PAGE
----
How many world-class players does the Premier League actually have?

Harry Kane? Eden Hazard? Mo Salah? England’s top division is unmatched for riches but our definition of world class suggests few of its players are of the very highest standard

This time about a year ago, before Mohamed Salah at Liverpool began to push his way to the front of the queue for the nation’s attention, a debate was taking place over whether the increasingly reliable Harry Kane was good enough to be regarded as genuinely world class. Now the same thing is happening in reverse to Alexis Sánchez. By the time the Chilean left Barcelona for Arsenal his credentials as one of the world’s elite were impeccable. Last month a journalist in Santiago made contact asking for information on why Sánchez was failing so badly at Manchester United.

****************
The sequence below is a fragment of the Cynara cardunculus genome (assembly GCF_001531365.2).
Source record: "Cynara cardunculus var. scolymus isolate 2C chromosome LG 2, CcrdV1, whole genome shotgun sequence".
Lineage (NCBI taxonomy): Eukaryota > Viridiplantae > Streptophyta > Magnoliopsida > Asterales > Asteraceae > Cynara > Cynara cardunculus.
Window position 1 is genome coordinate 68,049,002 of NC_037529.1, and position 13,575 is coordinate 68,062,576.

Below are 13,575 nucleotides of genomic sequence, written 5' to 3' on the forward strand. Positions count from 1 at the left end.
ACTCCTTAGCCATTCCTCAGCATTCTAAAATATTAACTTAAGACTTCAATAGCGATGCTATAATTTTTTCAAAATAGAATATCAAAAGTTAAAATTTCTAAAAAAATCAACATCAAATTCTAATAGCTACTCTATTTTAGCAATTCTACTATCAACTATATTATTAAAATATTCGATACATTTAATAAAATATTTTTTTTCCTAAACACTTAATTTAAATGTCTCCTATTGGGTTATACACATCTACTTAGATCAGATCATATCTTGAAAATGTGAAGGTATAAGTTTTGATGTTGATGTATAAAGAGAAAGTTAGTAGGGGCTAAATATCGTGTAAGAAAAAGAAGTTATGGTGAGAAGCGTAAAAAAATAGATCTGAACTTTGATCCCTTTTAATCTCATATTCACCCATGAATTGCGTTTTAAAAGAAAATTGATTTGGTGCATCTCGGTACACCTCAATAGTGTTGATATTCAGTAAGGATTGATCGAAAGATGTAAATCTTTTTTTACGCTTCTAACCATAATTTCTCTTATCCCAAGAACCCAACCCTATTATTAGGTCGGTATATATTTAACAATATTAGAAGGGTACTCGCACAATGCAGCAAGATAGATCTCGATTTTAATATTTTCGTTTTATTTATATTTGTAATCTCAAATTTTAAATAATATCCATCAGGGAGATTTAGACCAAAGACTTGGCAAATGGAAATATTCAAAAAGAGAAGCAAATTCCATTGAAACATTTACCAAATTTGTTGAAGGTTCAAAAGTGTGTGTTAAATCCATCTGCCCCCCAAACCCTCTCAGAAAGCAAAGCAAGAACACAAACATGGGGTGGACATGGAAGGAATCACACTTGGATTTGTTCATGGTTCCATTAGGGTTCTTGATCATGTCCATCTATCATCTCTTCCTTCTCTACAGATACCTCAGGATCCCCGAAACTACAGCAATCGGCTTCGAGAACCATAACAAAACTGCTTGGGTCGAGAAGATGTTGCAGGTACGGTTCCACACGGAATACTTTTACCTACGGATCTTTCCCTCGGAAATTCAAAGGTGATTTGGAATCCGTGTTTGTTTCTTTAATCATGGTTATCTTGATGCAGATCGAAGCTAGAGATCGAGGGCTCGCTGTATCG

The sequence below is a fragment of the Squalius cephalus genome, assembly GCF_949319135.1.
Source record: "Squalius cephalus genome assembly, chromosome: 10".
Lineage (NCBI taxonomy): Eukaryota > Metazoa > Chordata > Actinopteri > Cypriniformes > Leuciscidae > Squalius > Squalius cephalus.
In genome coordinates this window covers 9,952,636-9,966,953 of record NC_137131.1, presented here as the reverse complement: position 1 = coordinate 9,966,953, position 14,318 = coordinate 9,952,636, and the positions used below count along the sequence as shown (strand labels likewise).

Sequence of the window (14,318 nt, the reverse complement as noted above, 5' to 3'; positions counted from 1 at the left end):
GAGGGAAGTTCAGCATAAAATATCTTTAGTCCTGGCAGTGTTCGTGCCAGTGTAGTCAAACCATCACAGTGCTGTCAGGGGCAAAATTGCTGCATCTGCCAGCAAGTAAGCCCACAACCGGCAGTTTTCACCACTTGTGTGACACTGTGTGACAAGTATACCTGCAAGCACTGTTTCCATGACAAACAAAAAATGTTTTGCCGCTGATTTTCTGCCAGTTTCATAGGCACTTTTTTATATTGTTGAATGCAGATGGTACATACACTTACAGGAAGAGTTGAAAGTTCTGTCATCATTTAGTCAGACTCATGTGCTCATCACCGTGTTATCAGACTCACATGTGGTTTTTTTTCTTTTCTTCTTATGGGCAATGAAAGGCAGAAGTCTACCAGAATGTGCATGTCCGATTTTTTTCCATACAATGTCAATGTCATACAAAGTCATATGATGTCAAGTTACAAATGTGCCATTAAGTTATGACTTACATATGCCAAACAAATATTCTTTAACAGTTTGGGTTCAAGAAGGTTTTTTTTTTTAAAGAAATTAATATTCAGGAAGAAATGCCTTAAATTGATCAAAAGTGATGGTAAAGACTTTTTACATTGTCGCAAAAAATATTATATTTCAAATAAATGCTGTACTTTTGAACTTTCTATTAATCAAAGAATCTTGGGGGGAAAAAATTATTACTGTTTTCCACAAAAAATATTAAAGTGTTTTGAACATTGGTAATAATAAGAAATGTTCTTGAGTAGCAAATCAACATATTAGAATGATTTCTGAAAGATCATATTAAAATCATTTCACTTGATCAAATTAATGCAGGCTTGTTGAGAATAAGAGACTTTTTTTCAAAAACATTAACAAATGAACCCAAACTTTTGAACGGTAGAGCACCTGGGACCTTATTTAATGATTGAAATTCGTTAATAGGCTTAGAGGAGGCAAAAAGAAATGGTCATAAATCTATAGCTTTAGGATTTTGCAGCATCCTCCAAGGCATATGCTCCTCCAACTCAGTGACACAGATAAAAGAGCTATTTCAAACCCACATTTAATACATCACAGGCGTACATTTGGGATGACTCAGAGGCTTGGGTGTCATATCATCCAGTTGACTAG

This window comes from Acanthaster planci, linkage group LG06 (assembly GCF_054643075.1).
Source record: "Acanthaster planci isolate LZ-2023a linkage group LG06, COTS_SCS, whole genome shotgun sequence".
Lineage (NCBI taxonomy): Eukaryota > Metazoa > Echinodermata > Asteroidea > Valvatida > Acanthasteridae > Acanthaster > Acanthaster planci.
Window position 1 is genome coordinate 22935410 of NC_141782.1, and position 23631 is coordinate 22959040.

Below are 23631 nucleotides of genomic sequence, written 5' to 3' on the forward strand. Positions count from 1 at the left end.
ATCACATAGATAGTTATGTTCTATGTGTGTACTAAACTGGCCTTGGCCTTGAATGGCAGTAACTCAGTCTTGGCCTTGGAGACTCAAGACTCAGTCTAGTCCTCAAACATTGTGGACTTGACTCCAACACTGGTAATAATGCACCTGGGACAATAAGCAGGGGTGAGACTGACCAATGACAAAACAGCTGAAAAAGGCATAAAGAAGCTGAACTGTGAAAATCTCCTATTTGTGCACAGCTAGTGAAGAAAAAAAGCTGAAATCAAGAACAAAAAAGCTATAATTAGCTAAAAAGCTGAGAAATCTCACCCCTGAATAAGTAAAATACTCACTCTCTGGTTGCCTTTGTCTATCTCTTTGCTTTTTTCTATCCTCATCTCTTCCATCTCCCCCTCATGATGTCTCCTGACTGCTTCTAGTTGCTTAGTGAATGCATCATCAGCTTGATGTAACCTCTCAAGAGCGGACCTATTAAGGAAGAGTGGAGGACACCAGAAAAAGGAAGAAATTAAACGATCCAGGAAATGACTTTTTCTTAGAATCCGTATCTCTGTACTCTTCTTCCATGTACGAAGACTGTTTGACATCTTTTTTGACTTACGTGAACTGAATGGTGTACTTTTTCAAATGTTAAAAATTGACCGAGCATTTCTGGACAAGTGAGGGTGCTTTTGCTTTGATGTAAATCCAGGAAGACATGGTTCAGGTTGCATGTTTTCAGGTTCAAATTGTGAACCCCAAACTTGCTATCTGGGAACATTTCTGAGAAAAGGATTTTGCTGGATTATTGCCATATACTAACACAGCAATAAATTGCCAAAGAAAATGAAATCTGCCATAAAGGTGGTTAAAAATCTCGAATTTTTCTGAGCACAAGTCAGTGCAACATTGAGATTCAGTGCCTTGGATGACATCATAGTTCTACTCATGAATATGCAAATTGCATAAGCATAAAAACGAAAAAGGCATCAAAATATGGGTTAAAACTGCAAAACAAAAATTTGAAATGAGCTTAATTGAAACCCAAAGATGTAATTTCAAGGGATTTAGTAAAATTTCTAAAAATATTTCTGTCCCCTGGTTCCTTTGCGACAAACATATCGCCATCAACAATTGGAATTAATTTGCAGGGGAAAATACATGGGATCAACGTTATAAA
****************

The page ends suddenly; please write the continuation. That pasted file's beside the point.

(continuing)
Genuinely world class. The first word ought to be superfluous, though in football discussions it never is. No one quite knows the parameters here. Some would argue you have to be good enough to hold down a place in a notional World XI, to take part in a pan-galactic match against Planet Zog. Others think that might be a bit harsh, and suggest that any pan-galactic contest would surely be organised along World Cup lines and would therefore require a squad of 23 players, perhaps even a couple more. So you could envisage the criterion as being enough players to form a trial match between the best two sides in the world.

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